DOJ Abandons Some But Not All Medical Marijuana Forfeiture Cases in California

October 16, 2013 | Kris Hermes

In an unexpected but laudable move, the U.S. Attorney for the Central District of California announced last week that it was dropping pending  forfeiture lawsuits against several landlords of medical marijuana dispensaries.

For months, the Obama Administration, and U.S. Attorney André Birotte Jr. in particular, had pursued the property of numerous landlords in southern California. Software engineer Tony Jalali of Anaheim was one of these landlords, whose $1.5 million retirement property had been home to a local medical marijuana dispensary, making it easy prey for a hostile Justice Department.

Indeed, since October 2011, when all four U.S. Attorneys in California announced a crackdown on dispensaries across the state, they've brought lawsuits against no less than 30 landlords. Some of the cases have settled, but Jalali's case and others remained a sore contradiction to a changing federal policy, illustrated by the August memoranda issued by Deputy U.S. Attorney General James Cole.

Last week, U.S. Attorney Birotte not only dismissed the Jalali lawsuit with prejudice (preventing the government from going after his property again), but according to the OC Weekly he also dismissed cases against three other landlords:

Last week, U.S. Attorney Birotte not only dismissed the Jalali lawsuit with prejudice (preventing the government from going after his property again), but according to the OC Weekly he also dismissed cases against three other landlords:

"Dr. Mark Burcaw, who owns two properties in Santa Ana, including one that currently houses a dispensary, as well as Tom Woo and finally, Walter and Diane Botsch, who stood to lose a property that had been renting to a dispensary in the Eagle Rock neighborhood of Los Angeles."

As commendable as Birotte's actions are, they have unfortunately not been matched by his fellow U.S. Attorneys in California. For example, the highest profile forfeiture case in the state against Oakland's Harborside Health Center rambles on as if James Cole never uttered a word, let alone testified before Congress that the DOJ would not target those in compliance with state law. Another lawsuit filed by U.S. Attorney Melinda Haag against Berkeley Patients Group, one of California's oldest dispensaries, also shows no sign of letting up. In fact, just days after Cole made his announcement, Haag's office was quick to say "we do not expect a significant change" in enforcement practices.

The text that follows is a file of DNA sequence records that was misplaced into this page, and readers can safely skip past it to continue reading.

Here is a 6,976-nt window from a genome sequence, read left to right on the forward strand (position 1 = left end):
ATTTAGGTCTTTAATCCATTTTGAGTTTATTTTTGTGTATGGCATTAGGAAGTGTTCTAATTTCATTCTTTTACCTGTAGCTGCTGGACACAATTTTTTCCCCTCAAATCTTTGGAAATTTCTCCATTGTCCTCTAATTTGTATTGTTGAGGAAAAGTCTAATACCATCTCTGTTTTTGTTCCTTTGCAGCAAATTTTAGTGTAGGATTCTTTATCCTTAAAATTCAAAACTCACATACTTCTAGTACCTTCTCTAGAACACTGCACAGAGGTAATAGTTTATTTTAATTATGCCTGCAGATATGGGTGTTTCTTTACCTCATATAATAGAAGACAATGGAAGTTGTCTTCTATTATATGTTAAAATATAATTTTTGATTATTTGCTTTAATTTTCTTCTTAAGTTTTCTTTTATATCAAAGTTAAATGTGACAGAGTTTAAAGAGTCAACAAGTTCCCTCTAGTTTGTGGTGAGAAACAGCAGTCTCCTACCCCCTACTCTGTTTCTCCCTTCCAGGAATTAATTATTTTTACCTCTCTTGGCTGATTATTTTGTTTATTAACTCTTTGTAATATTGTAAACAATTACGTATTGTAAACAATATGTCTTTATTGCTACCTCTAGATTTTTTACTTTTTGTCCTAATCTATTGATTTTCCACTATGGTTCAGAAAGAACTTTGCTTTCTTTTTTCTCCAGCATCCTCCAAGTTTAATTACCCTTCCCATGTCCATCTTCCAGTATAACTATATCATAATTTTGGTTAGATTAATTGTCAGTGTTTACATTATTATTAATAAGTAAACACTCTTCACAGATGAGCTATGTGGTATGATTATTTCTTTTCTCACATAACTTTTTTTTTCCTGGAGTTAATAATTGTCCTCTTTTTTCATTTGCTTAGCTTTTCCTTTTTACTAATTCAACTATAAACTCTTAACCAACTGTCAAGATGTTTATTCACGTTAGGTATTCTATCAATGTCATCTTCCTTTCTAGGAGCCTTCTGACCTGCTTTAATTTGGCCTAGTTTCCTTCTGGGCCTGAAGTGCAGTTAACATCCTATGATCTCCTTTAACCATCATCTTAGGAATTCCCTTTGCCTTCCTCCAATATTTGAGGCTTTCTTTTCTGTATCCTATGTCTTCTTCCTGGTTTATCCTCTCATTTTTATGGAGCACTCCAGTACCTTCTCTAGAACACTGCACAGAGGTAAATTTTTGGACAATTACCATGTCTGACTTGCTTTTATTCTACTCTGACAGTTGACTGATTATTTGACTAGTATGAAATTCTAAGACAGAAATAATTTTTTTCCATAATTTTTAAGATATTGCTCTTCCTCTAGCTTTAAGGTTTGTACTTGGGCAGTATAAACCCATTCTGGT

So, what's it going to be? Will Haag and her counterparts in the Southern and Eastern Districts continue to waste millions of taxpayer dollars to desperately hang on to cases such as the Harborside forfeiture lawsuit or will they stand to reason and stop the hemorrhaging of money that is unquestionably better spent elsewhere.

The Obama Administration has already made its devastating mark. The mere threat of asset forfeiture and criminal prosecution against hundreds of dispensary operators and their landlords over the past two years has effectively shut down more than 600 dispensaries across California. It's time for the federal government, including all of its U.S. Attorneys, to end the underhanded enforcement attacks in medical marijuana states. It's time to move on and begin to develop a sensible public health policy concerning medical marijuana.


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